The cost of all related investigations needed before the surgery.
The cost of Surgery including the cost of surgeon’s fee and OT.
The cost of all consumable and disposables used for the treatment in OT.
The cost of the room stays of the patient and 1 attendant including all meals as per the hospital menu.
The cost of pre surgical and post-surgical Physiotherapy / Dietetic consult during the entire hospital stay.
In room wi fi and free internet.
Needful concierge services.
Overstay more than package days,
Any other Specialty Consultations,
What is Shoulder Replacement?
Total shoulder replacement is a highly successful procedure to reduce pain and restore mobility in patients with end-stage shoulder arthritis and, in some cases, after a severe shoulder fracture. Shoulder replacement surgery relieves pain and helps restore motion, strength and function of the shoulder. Most patients are able to return to playing golf or tennis, swimming, doing yoga or pilates, and other physical activity they previously avoided because of shoulder pain.
Why is it needed?
Shoulder arthritis is a condition in which the smooth cartilage that covers of the bones of the shoulder degenerate or disintegrate. In a healthy shoulder, these cartilage surfaces permit the bones to comfortably glide against one another. When these cartilage surfaces disappear, the bones come into direct contact, increasing friction and causing them to roughen and damage each other. Bone-on bone movement can be quite painful and difficult. Surgically implanted artificial replacement surfaces restore pain-free movement, strength and function.
There are two basic types of arthritis that affect the shoulder.
Osteoarthritis (OA): This is physical wear and tear on the cartilage inside the joint that develops from years of use. Although many older adults experience OA at some point, they are more likely to get it in their knees, hips or fingers than the shoulder. Osteoarthritis in the shoulder is more common in exceptionally active people (even at younger ages), such as tennis players, weightlifters and other athletes who put continual pressure on their shoulders. In some cases, a severe, acute injury triggers or contributes to this long-term damage, for example:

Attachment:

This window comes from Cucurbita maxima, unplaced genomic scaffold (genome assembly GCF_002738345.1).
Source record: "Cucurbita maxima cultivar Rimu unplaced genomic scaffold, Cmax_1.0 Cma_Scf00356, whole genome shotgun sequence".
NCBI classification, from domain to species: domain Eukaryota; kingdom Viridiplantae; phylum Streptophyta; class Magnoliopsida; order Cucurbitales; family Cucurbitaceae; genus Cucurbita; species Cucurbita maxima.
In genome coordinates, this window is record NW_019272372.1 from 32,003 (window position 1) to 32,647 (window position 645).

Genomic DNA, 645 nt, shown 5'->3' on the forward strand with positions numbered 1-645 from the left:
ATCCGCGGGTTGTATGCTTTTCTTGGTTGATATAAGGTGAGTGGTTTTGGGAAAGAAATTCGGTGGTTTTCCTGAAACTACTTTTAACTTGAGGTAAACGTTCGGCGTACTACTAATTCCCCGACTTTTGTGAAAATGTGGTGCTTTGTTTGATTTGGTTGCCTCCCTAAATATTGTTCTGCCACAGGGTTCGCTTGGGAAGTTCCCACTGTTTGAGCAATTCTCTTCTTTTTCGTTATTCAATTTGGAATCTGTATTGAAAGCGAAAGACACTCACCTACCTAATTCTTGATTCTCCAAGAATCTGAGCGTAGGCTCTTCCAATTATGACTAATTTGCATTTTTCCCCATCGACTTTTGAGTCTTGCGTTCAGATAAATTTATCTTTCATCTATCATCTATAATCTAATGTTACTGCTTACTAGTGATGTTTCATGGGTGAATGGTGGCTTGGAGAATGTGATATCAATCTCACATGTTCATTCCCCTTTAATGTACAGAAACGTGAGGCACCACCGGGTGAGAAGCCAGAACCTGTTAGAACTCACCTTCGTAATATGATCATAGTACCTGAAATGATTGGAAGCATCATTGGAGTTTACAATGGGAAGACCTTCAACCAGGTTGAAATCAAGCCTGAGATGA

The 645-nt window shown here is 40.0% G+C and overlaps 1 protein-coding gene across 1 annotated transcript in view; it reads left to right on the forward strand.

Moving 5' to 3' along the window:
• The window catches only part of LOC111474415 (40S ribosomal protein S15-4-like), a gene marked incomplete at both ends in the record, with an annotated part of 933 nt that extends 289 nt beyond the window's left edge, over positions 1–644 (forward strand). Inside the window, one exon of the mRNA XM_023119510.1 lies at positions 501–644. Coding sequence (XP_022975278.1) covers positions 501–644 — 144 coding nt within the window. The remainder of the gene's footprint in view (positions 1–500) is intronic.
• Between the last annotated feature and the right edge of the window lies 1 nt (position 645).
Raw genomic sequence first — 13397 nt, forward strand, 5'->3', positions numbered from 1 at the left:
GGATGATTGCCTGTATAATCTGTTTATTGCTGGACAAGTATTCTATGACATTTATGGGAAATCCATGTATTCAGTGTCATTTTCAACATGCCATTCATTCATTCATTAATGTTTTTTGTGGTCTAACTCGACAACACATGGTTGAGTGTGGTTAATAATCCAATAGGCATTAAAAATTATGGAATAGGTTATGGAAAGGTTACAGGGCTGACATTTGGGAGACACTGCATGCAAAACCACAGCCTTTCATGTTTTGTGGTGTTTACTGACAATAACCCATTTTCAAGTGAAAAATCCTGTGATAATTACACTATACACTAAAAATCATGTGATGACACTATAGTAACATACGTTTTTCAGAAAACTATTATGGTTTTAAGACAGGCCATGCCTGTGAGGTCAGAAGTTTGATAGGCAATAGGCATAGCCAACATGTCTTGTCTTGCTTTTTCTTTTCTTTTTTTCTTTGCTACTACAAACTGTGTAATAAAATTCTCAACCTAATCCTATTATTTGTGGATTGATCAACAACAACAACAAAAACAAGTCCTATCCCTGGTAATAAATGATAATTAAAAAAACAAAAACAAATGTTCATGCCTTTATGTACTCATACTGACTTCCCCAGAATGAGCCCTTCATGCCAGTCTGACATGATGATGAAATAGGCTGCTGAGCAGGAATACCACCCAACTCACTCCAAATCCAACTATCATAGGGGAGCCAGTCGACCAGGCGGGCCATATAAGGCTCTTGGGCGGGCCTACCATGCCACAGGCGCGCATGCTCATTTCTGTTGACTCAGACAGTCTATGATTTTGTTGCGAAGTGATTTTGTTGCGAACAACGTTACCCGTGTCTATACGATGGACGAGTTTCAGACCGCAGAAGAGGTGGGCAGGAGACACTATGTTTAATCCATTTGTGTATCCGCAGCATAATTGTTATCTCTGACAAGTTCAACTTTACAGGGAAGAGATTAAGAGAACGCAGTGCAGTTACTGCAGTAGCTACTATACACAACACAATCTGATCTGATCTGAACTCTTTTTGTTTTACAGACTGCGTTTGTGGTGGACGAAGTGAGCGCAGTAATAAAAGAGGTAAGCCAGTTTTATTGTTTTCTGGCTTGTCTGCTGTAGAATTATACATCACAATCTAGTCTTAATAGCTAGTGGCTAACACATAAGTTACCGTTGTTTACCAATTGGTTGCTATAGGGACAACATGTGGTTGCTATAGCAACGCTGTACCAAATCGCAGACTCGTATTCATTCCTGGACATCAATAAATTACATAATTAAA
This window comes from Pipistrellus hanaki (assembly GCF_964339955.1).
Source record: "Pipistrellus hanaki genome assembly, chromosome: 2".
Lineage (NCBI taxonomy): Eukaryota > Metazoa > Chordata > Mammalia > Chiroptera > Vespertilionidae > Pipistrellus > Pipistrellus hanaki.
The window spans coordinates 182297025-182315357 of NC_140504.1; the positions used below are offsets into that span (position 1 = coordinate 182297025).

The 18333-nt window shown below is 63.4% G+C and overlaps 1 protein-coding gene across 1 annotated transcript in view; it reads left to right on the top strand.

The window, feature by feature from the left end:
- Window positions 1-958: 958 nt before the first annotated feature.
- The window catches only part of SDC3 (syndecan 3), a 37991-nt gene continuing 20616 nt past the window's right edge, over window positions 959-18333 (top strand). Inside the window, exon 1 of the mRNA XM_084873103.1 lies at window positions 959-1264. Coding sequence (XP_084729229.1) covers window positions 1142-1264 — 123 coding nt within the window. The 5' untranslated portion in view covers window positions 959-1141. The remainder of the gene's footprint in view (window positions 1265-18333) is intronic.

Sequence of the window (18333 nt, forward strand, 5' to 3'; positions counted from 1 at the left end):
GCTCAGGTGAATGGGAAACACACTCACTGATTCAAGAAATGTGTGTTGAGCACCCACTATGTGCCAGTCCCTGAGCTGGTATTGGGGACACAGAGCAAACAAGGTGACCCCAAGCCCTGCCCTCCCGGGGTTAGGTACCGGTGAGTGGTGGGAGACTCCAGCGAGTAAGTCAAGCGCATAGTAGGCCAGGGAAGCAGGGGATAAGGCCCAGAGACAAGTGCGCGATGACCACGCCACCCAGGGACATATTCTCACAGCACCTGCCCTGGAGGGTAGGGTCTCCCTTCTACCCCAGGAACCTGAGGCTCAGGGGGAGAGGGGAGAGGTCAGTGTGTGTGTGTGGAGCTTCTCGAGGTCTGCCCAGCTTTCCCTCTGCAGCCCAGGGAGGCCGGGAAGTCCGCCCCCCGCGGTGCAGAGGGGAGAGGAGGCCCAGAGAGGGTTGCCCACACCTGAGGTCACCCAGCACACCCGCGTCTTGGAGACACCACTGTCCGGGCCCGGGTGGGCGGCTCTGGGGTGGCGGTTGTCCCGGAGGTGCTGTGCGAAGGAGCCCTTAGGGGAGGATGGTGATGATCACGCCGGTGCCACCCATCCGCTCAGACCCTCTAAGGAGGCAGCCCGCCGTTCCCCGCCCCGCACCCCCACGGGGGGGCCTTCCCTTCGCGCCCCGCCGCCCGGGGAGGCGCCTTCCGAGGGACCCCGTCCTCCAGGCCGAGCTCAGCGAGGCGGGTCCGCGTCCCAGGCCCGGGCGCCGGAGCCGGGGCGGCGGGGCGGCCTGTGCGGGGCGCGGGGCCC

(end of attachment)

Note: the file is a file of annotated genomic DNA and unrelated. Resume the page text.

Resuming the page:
torn rotator cuff
Inflammatory arthritis (IA): This is an umbrella term for several chronic, autoimmune diseases which have no completely understood cause. The main two that affect the shoulder are:
Many people with these conditions who have replacement surgeries experience reduced pain and improved function in the shoulder. (Some ankylosing spondylitis patients may also benefit from elbow replacement).
X-rays or CT scan may also be necessary to evaluate a patient's bone integrity, and magnetic resonance imaging (MRI) may be ordered to determine the condition of important surrounding soft tissues, such as the rotator cuff tendon. If the doctor suspects there may be nerve damage, based discussions with the patient, an EMG test or nerve conduction study may be ordered to evaluate the nerves that feed the important muscles of the shoulder.
Who should not get a shoulder replacement?
These include those who:
If you have symptoms that are not significantly disabling
experience loss or paralysis of both rotator cuff and deltoid muscles
If you have active infections
If you have a progressive disease of the nervous system that has affected the joint (assessed on a case-by-case basis)
In addition, some patients who are experiencing early stage osteoarthritis may wish to first try nonsurgical, conservative management of their condition to determine whether a shoulder replacement is necessary or may be delayed. Such measures include:
NSAIDs (nonsteroidal anti-inflammatory drugs)
During a total shoulder replacement, the patient may have either regional anesthesia with interscalene block or general anesthesia – or both. During the operation, the patient will be positioned sitting upright and partially or completely sedated.
Surgical steps of a traditional shoulder replacement
A traditional (anatomic) shoulder replacement surgery is composed of the following six basic steps:
The surgeon separates the deltoid and pectoral muscles to access the shoulder in a largely nerve-free area (to minimize nerve damage).